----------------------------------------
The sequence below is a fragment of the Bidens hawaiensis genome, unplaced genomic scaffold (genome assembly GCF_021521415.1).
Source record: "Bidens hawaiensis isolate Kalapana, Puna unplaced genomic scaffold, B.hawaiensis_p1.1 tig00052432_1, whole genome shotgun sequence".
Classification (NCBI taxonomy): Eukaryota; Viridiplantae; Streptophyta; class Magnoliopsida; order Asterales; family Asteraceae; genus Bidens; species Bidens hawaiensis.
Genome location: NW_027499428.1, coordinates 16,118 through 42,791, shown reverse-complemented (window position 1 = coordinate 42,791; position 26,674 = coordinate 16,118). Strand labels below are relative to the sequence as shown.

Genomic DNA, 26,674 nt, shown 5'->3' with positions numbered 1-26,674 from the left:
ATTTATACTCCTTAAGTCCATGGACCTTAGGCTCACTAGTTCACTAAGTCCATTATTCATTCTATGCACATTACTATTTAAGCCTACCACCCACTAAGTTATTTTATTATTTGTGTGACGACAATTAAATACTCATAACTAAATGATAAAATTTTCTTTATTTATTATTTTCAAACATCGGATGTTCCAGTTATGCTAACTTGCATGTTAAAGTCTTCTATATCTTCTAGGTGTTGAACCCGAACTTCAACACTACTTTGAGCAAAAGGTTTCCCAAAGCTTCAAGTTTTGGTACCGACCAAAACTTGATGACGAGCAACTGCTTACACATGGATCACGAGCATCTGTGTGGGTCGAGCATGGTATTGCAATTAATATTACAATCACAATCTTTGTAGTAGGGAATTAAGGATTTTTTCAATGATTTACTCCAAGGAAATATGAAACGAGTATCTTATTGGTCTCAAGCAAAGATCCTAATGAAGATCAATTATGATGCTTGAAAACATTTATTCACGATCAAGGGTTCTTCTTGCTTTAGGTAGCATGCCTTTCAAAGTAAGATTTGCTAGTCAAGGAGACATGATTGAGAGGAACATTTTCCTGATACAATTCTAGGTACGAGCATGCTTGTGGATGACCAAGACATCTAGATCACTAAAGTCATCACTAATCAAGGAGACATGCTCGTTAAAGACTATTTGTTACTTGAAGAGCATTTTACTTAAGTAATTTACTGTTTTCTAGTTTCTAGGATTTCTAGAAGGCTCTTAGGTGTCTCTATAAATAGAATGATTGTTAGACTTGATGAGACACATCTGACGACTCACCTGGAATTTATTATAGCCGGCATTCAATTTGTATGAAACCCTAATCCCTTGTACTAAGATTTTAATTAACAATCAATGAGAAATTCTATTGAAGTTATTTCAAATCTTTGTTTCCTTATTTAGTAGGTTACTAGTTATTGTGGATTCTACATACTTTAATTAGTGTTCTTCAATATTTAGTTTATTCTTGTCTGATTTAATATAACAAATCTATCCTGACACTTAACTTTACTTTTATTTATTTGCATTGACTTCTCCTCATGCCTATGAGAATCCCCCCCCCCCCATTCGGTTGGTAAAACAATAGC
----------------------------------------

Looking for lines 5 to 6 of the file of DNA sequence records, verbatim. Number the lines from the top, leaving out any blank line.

Genomic DNA, 26,674 nt, shown 5'->3' with positions numbered 1-26,674 from the left:
ATTTATACTCCTTAAGTCCATGGACCTTAGGCTCACTAGTTCACTAAGTCCATTATTCATTCTATGCACATTACTATTTAAGCCTACCACCCACTAAGTTATTTTATTATTTGTGTGACGACAATTAAATACTCATAACTAAATGATAAAATTTTCTTTATTTATTATTTTCAAACATCGGATGTTCCAGTTATGCTAACTTGCATGTTAAAGTCTTCTATATCTTCTAGGTGTTGAACCCGAACTTCAACACTACTTTGAGCAAAAGGTTTCCCAAAGCTTCAAGTTTTGGTACCGACCAAAACTTGATGACGAGCAACTGCTTACACATGGATCACGAGCATCTGTGTGGGTCGAGCATGGTATTGCAATTAATATTACAATCACAATCTTTGTAGTAGGGAATTAAGGATTTTTTCAATGATTTACTCCAAGGAAATATGAAACGAGTATCTTATTGGTCTCAAGCAAAGATCCTAATGAAGATCAATTATGATGCTTGAAAACATTTATTCACGATCAAGGGTTCTTCTTGCTTTAGGTAGCATGCCTTTCAAAGTAAGATTTGCTAGTCAAGGAGACATGATTGAGAGGAACATTTTCCTGATACAATTCTAGGTACGAGCATGCTTGTGGATGACCAAGACATCTAGATCACTAAAGTCATCACTAATCAAGGAGACATGCTCGTTAAAGACTATTTGTTACTTGAAGAGCATTTTACTTAAGTAATTTACTGTTTTCTAGTTTCTAGGATTTCTAGAAGGCTCTTAGGTGTCTCTATAAATAGAATGATTGTTAGACTTGATGAGACACATCTGACGACTCACCTGGAATTTATTATAGCCGGCATTCAATTTGTATGAAACCCTAATCCCTTGTACTAAGATTTTAATTAACAATCAATGAGAAATTCTATTGAAGTTATTTCAAATCTTTGTTTCCTTATTTAGTAGGTTACTAGTTATTGTGGATTCTACATACTTTAATTAGTGTTCTTCAATATTTAGTTTATTCTTGTCTGATTTAATATAACAAATCTATCCTGACACTTAACTTTACTTTTATTTATTTGCATTGACTTCTCCTCATGCCTATGAGAATCCCCCCCCCCCCATTCGGTTGGTAAAACAATAGC